The limits of forgiveness as a way to end hatred

Ana López, News Editor

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“It should not be the job of only minorities to risk their well-being to demonstrate humanity.”

-Ana López (‘19)

As I was scrolling down my Facebook feed, I saw a BBC video titled “Why did a black man hug a neo-Nazi skinhead?” The video depicted a neo-Nazi walking into an anti-fascist rally at the University of Florida protesting the presence of the alt-right leader Richard Spencer on their campus.

Many people in the crowd punched the neo-Nazi as he walked through the crowd, shouted at him, and insulted him. The video focused on one black man who confronted the person and asked: “Why don’t you like me?”

He then said, “Give me a hug! Give me a hug!” Next, the two of them hugged. The video praised this man and hinted at how expressions of love and forgiveness can be healing and can get rid of hatred. Essentially, “hug a Nazi and end hatred.” Simple.

I do not condone violence in any form, but there is something deeply unsettling about this “hug a Nazi,” “befriend a member of the KKK,” “forgive the person that tried to kill you” kind of discourse: why is it that people of color and marginalized people have to do all of the forgiving? All the hugging? All the loving? All the educating?

If that is the case, then what is everyone else doing?

Surely, forgiveness, love, and friendship are things that can change a person’s life. They can have a significant impact in the life of people and I do believe that, in the right circumstances, they can eradicate hatred.

However, I do think that using this rhetoric in mass media and our communities can be dangerous. In doing this kind of work, minorities risk their safety and emotional well-being.

This kind of work is physically and emotionally draining. It is no easy task to confront someone who hates everything you are and forgive them, love them, and give them a hug.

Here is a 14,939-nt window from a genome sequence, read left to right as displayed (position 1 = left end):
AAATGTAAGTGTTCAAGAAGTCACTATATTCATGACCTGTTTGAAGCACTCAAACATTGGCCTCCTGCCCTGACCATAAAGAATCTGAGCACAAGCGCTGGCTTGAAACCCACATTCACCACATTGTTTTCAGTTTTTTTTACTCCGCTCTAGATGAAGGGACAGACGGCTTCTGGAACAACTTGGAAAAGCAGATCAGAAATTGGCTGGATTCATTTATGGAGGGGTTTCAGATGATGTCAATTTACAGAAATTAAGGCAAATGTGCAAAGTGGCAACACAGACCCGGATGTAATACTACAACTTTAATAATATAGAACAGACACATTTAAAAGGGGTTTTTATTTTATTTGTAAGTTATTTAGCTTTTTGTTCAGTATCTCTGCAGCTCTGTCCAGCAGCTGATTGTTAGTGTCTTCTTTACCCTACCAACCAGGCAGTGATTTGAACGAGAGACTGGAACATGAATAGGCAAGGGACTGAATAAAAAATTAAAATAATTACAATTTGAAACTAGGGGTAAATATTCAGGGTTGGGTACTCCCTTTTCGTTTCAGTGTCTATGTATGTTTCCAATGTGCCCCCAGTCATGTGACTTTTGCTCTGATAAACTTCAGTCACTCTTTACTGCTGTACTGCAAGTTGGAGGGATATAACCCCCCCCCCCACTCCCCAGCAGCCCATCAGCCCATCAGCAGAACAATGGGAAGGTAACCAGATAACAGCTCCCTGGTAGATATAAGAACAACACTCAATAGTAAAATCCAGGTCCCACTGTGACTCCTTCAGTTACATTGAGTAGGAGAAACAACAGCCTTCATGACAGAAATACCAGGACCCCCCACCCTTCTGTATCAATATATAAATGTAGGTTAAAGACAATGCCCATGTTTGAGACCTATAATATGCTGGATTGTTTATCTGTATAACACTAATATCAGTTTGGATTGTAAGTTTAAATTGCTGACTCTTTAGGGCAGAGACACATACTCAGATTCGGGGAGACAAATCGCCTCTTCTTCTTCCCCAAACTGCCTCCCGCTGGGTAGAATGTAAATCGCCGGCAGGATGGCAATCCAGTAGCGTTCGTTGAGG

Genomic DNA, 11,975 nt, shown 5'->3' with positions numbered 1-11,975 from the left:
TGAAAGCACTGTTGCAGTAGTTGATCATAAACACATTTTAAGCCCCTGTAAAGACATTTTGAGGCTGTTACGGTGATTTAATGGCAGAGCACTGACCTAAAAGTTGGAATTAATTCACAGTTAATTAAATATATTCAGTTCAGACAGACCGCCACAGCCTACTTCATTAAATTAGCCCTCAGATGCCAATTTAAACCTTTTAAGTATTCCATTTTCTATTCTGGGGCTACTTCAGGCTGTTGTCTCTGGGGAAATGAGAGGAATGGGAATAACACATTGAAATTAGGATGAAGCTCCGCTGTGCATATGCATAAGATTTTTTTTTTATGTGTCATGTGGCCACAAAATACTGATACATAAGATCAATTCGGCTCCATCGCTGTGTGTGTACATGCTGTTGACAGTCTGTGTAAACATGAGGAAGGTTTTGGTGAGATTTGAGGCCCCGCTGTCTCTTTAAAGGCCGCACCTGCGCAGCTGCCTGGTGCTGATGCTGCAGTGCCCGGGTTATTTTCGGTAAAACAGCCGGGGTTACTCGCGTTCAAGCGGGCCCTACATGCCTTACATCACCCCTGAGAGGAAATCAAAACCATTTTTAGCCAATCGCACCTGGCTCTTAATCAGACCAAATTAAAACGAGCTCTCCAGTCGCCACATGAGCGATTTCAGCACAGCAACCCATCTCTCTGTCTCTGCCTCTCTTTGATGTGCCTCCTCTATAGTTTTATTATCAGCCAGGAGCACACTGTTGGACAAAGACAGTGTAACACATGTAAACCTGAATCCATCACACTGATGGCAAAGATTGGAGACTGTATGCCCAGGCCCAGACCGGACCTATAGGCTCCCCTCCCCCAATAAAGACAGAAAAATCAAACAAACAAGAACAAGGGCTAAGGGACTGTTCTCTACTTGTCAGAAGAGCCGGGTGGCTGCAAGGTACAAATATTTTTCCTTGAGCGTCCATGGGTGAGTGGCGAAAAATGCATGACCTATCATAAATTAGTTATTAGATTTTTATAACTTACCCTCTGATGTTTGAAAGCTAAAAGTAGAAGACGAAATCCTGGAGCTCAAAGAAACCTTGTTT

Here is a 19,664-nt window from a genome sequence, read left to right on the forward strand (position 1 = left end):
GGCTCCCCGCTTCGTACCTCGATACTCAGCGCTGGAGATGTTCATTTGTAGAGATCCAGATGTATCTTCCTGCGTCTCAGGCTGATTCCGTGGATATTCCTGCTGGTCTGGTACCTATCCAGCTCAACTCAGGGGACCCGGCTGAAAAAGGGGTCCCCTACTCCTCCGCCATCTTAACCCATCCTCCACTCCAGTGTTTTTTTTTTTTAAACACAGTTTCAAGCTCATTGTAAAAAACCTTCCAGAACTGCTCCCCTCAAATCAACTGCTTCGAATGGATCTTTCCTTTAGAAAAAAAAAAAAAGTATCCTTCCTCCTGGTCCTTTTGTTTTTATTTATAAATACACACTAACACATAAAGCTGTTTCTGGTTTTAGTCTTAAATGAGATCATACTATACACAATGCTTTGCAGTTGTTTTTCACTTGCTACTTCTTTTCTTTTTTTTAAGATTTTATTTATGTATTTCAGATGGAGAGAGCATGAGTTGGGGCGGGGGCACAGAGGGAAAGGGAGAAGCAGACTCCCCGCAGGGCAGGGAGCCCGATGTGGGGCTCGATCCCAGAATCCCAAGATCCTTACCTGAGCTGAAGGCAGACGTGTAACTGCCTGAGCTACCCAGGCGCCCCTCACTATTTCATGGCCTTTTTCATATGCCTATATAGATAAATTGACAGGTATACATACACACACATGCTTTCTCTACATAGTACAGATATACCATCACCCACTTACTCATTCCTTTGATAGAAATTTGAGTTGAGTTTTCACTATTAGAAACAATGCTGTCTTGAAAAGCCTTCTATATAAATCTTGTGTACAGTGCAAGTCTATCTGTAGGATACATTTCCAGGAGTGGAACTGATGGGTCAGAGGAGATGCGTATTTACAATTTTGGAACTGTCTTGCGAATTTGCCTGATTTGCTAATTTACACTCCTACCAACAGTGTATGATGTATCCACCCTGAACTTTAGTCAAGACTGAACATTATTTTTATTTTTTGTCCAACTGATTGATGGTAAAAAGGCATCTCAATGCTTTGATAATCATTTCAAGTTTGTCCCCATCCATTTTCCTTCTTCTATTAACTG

The work of people like Daryl Davis, Matthew Boger, and the man who hugged a neo-Nazi at a rally is important work, but it is not work that should be expected from minorities. It should not be the job of only minorities to risk their well-being to demonstrate humanity.

I believe that praising this rhetoric puts unfair pressure on minorities to forgive and actively seek for understanding from people that are fundamentally against their existence. This rhetoric is problematic not only because it is difficult and draining, but, most importantly, because it delegates the responsibility to act to minorities alone.

If we see these stories of forgiveness as the only way to end hatred, I fear that there will be very little done in other areas.

As we move forward in our discussions dealing with hate on our own campus we must think about this. You should not expect your friend of color to give the “let me explain to you why what you said was racist” talk or to advocate for understanding and forgiveness.

I believe that ending hatred is something that requires the strength and power of all of our community.

It is our responsibility and we should keep in mind that this is work that we should all do.

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